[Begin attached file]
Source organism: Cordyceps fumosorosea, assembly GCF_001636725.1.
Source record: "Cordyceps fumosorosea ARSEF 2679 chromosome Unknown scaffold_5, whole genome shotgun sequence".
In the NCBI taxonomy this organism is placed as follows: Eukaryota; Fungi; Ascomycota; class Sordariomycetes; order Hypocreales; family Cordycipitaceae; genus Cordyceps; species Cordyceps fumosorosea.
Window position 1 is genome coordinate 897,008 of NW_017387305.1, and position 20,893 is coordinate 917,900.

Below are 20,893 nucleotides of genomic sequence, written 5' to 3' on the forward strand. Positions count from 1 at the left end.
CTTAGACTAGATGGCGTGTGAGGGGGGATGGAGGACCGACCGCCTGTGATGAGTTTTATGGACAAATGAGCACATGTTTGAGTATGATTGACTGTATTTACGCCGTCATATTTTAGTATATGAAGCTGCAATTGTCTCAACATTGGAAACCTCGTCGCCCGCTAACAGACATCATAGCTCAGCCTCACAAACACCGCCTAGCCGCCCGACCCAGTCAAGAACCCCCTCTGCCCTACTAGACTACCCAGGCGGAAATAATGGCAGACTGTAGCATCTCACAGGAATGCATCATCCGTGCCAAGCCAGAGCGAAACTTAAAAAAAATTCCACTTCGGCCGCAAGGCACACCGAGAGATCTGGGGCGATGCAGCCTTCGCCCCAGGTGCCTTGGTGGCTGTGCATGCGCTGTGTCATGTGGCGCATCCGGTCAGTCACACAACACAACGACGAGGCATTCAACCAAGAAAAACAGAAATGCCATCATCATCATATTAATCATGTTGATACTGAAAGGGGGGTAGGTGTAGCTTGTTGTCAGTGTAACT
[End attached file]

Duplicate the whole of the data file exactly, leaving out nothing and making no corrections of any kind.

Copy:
Source organism: Cordyceps fumosorosea, assembly GCF_001636725.1.
Source record: "Cordyceps fumosorosea ARSEF 2679 chromosome Unknown scaffold_5, whole genome shotgun sequence".
In the NCBI taxonomy this organism is placed as follows: Eukaryota; Fungi; Ascomycota; class Sordariomycetes; order Hypocreales; family Cordycipitaceae; genus Cordyceps; species Cordyceps fumosorosea.
Window position 1 is genome coordinate 897,008 of NW_017387305.1, and position 20,893 is coordinate 917,900.

Below are 20,893 nucleotides of genomic sequence, written 5' to 3' on the forward strand. Positions count from 1 at the left end.
CTTAGACTAGATGGCGTGTGAGGGGGGATGGAGGACCGACCGCCTGTGATGAGTTTTATGGACAAATGAGCACATGTTTGAGTATGATTGACTGTATTTACGCCGTCATATTTTAGTATATGAAGCTGCAATTGTCTCAACATTGGAAACCTCGTCGCCCGCTAACAGACATCATAGCTCAGCCTCACAAACACCGCCTAGCCGCCCGACCCAGTCAAGAACCCCCTCTGCCCTACTAGACTACCCAGGCGGAAATAATGGCAGACTGTAGCATCTCACAGGAATGCATCATCCGTGCCAAGCCAGAGCGAAACTTAAAAAAAATTCCACTTCGGCCGCAAGGCACACCGAGAGATCTGGGGCGATGCAGCCTTCGCCCCAGGTGCCTTGGTGGCTGTGCATGCGCTGTGTCATGTGGCGCATCCGGTCAGTCACACAACACAACGACGAGGCATTCAACCAAGAAAAACAGAAATGCCATCATCATCATATTAATCATGTTGATACTGAAAGGGGGGTAGGTGTAGCTTGTTGTCAGTGTAACT